EDITOR’S NOTE: Due to various technical issues out of our control with the site and my personal computer, the images used in the post originally are no longer available. Sorry for the inconvenience.
Hello and welcome back to the Bulls by the Horns “Nikola Mirotic Scouting Report Series” where we watch, analyze, and report on how Mirotic is performing in the Euroleague. We hope that with theses posts everyone will gain a better understanding of Mirotic’s strengths, weaknesses, and what they should generally expect of him when he makes the jump over the NBA. Apologies for three week gap between report four and this post. Since the last post I have gone on vacation, was incapacitated with the flu, and found myself pressed for time and unable to watch the Euroleague games. But we’re back. If you’ve forgotten anything from the previous posts you can find them at the following links:
Let’s get right into it.
Game 5 Vs.Anadolu Efes 10/13/2013
Box Score: 22 Min, 14 Pts (3-4 2PM-A; 2-3 3PM-A; 2-2 FTM-A), 6 Rebs (1 Off, 5 Def), 1 Ast, 1 Stl
The story of the previous four games was that Real Madrid had essentially defeated their opponents by halftime. Give you one guess as to what the story was against Anadolu Efes. If you guessed that it was over by halftime– congratulations, you’re right. Because Real Madrid had such an easy time from the outset of this game, Mirotic wasn’t heavily involved in the game on both sides of the floor so there wasn’t much to work with. The majority of the following just confirms or questions what has been previously reported and will serve as a springboard for things to look for in the future.
Mirotic was almost nonexistent on offense. He set very few screens (none of which lead to anything of significant or were noteworthy in the slightest bit), didn’t really have to go to work on the offensive glass since his team couldn’t miss, barely tried to dribble the ball, didn’t do any work in the post, etc etc. In fact all of his points damage came from him spotting up for jump shots.
The only two notable shots Mirotic took were both three pointers both of which showcased his ability shooting from distance. The first image, featured above, is worth mentioning simply because of the distance from which Mirotic took the shot. The difference between an NBA three point shot and a FIBA/Euroleague three pointer is one foot. Mirotic, according to the image and the announcers for the game, was roughly three feet behind the FIBA/Euroleague line. Despite shooting from as far out as he had, his form and quick release didn’t change at all and Mirotic once again hit the shot without the ball touching the rim.
The second three pointer (which I couldn’t even get a halfway decent image of after 15 minutes of trying) came from around the NBA three point line. What separates this instance from the many others is Mirotic was able to maintain his form and quick release with the shot being challenged. To date we haven’t seen much of Mirotic getting his shots challenged due to his incredibly stringent shot selection. Hopefully we can see more of what he can do with a hand in his face moving forward.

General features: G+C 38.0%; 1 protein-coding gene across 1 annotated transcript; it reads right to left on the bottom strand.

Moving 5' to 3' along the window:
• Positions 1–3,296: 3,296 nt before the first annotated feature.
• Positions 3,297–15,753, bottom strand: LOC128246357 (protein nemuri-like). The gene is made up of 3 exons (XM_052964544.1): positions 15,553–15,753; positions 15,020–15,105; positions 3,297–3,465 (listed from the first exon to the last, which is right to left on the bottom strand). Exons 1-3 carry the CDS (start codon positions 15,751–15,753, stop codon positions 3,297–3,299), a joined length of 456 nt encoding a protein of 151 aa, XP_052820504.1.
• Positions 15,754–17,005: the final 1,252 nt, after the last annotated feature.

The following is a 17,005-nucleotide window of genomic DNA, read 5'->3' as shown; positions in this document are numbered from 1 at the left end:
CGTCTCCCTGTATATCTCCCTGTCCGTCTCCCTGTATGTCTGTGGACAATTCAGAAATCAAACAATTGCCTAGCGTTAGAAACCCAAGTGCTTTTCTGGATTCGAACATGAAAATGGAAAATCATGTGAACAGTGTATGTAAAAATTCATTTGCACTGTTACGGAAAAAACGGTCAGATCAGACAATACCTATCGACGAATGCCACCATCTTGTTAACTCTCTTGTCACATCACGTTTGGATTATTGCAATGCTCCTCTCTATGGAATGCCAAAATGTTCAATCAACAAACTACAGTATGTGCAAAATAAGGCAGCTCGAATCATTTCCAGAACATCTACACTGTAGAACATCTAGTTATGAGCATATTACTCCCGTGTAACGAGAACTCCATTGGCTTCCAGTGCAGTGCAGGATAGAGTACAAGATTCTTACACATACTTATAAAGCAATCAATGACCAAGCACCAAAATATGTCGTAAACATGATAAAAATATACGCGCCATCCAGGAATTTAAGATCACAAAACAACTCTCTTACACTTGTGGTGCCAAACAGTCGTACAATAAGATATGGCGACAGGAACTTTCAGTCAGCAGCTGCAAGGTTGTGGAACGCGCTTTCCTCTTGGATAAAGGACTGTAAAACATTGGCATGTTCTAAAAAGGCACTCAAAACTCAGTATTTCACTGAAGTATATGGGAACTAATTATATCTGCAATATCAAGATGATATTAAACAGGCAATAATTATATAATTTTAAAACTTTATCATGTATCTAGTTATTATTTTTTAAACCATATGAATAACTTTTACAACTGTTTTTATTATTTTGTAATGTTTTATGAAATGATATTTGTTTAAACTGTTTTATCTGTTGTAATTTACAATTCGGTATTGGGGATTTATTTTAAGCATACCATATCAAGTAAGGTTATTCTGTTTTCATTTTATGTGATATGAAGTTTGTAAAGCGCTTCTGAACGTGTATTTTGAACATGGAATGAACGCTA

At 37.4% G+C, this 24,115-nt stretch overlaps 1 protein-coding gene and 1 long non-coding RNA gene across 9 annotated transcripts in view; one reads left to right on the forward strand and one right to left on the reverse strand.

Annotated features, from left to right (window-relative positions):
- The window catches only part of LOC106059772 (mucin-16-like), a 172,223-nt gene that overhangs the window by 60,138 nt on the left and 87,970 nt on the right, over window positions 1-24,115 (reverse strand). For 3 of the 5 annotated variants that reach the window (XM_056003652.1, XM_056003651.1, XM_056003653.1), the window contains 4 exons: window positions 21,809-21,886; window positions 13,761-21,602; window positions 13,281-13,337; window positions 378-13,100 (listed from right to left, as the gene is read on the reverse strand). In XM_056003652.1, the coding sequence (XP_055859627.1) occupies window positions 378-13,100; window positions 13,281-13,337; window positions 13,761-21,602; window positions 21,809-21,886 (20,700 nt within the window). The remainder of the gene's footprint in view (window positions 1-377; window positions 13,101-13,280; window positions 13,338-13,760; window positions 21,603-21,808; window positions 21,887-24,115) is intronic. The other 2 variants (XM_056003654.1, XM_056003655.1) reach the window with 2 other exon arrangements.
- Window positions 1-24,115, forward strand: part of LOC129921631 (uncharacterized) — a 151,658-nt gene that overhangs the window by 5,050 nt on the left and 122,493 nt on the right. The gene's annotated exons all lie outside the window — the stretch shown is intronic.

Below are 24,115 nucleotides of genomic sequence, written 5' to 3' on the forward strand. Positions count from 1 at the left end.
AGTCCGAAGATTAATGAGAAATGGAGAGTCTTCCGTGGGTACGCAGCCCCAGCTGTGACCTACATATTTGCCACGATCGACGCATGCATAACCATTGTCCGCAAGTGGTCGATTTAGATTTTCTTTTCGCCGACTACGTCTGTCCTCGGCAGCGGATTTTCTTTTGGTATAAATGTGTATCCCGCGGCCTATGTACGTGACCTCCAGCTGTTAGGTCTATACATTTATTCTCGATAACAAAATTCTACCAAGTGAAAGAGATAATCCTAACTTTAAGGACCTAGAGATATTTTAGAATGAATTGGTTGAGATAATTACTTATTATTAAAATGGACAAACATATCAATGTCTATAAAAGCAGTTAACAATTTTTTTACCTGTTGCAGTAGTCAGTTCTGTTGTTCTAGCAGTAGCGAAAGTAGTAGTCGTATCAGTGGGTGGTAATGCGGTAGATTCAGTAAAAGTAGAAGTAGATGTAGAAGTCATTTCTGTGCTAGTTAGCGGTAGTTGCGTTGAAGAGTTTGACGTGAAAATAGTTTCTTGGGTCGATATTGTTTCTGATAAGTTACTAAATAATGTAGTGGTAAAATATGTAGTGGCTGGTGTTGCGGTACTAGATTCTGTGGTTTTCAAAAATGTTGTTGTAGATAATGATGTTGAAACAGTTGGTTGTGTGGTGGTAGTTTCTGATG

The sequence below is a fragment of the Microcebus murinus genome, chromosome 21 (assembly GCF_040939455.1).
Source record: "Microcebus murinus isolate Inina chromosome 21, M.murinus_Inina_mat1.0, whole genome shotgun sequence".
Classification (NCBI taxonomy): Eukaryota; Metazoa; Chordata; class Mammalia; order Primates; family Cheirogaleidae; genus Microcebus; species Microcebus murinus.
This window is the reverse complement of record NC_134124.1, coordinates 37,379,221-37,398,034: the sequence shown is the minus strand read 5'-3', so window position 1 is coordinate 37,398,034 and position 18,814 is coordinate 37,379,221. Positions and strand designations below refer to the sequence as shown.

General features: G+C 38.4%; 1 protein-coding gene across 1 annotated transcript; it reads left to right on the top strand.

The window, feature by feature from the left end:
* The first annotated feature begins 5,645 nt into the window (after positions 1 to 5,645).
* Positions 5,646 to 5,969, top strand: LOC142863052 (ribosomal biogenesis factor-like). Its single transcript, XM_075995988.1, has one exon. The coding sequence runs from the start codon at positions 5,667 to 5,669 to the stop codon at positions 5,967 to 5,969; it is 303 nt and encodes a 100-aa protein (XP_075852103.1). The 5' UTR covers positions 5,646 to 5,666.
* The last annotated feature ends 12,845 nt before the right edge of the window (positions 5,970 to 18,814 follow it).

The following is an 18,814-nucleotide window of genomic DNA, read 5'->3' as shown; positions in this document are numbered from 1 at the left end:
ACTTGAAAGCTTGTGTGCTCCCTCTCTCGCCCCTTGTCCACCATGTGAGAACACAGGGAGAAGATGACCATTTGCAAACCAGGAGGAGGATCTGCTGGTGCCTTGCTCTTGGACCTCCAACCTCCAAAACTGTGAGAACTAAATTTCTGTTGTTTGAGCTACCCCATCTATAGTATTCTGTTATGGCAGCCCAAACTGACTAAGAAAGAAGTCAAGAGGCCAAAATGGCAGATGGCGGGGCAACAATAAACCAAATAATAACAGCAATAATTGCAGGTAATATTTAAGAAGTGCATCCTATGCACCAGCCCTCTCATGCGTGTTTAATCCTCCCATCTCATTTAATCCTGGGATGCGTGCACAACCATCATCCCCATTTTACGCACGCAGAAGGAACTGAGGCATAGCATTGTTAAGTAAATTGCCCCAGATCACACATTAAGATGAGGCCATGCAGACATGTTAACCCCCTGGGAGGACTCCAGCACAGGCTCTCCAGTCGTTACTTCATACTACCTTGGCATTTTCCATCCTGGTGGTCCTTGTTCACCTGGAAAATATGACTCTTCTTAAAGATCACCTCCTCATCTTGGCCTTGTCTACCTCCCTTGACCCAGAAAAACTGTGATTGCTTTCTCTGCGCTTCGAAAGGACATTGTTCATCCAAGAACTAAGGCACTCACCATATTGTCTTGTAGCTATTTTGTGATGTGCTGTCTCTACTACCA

In some of the previous analyses done, occasionally been noted that Mirotic can have a tendency to fall asleep on offense and not move around or give any/much effort. That was once again evident in this game, but something I noticed was that the rest of his teammates were also giving no effort on all of those plays. In fact, three of Mirotic’s teammates sat around the perimeter and allowed the ball-handler to go to work in isolation. International basketball is known for players occasionally standing around while one goes to work. Magic Johnson noted that he believed Ricky Rubio would be a good player in the NBA simply because players are more aggressive than they are internationally. This has us wondering just how much of Mirotic’s previous “laziness” is simply the team allowing a teammate to take on the defenders. It’s something we’ll keep an eye out for in future games and when reviewing previous games.
There wasn’t much going on on defense for Mirotic in this game. He did have occasional uncharacteristic moments where he bit on the pump fake in the post and lost his man in transition but for the most part was his usual self. He was pushed around in the post but was pesky like a mosquito and kept annoying his man, played off of the three point shot (but paid for it a couple of times in this game), and demonstrated high awareness. The most notable thing to me was Mirotic’s ability to read passing lanes and cut them off or jump in for the steal using his length. Though he only recorded 1 steal in the game, by our count Mirotic managed to disrupt 7 passes away through a combination of sheer will and jumping in the middle of lanes.
Unfortunately Real Madrid keeps blowing teams out of the water that has limited how much exposure of the real Nikola Mirotic we get, but we’ve still gotten some decent morsels. At this point there are 5 more “regular season” type games for Real Madrid in the Euroleague. We’ll continue to push through these five games in the coming weeks and will begin reviewing previous games to get a first draft of a conclusion of what we can expect from Mirotic.